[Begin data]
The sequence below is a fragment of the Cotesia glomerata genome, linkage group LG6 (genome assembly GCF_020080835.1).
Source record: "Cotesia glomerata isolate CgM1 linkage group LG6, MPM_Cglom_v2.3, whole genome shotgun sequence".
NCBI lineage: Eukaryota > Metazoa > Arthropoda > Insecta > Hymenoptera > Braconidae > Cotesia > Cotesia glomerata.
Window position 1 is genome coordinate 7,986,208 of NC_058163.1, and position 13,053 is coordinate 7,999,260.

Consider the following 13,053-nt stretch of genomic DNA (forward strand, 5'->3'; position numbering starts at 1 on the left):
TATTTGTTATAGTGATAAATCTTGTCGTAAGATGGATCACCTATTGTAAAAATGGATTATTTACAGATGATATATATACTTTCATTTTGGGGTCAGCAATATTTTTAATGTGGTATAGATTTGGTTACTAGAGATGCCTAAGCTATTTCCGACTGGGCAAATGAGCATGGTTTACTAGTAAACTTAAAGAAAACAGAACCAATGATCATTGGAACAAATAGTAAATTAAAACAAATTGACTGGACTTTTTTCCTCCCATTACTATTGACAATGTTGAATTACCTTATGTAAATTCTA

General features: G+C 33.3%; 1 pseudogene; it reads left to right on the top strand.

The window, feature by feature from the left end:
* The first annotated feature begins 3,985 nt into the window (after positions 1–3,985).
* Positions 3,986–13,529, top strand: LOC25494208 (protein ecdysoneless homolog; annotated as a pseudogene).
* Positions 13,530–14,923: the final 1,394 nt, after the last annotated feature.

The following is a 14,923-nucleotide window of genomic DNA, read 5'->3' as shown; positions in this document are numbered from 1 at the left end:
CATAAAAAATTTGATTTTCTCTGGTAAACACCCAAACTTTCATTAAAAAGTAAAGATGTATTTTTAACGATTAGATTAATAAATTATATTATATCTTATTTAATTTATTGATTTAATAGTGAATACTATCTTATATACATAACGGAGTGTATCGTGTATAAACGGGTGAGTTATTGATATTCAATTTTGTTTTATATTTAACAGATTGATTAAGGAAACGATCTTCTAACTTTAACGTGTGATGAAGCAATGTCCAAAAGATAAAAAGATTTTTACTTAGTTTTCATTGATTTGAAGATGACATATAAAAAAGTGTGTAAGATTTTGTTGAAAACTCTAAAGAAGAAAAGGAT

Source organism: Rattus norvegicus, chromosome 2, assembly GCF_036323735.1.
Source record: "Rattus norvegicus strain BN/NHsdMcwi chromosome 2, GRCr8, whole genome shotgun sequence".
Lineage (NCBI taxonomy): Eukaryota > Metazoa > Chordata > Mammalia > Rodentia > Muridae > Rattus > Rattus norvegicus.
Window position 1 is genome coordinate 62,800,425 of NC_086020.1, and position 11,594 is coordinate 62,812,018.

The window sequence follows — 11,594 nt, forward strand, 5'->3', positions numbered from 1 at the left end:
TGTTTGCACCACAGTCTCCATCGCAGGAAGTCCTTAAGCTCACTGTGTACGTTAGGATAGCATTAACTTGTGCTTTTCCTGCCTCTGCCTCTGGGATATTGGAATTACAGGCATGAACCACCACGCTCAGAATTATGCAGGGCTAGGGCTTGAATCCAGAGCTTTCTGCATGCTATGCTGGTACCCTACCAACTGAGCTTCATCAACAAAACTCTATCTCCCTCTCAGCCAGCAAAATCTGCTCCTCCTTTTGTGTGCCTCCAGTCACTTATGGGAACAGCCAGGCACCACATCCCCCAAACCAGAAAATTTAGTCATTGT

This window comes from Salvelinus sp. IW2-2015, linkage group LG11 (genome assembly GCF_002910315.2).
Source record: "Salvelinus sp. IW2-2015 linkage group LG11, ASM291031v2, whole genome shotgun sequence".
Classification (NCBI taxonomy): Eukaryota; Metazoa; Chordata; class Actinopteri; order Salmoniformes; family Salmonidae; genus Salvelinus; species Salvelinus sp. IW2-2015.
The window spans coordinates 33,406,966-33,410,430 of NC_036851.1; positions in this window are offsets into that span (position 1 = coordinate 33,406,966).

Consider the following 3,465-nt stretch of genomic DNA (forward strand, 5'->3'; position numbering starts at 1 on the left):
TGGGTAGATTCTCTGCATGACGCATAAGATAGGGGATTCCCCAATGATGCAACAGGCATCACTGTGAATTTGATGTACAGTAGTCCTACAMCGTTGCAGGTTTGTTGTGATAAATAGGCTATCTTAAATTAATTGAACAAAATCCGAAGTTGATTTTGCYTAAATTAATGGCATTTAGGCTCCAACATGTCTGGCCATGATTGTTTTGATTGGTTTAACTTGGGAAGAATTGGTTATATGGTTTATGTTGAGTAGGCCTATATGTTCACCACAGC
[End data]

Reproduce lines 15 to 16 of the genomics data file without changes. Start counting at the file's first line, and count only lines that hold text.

Source record: "Rattus norvegicus strain BN/NHsdMcwi chromosome 2, GRCr8, whole genome shotgun sequence".
Lineage (NCBI taxonomy): Eukaryota > Metazoa > Chordata > Mammalia > Rodentia > Muridae > Rattus > Rattus norvegicus.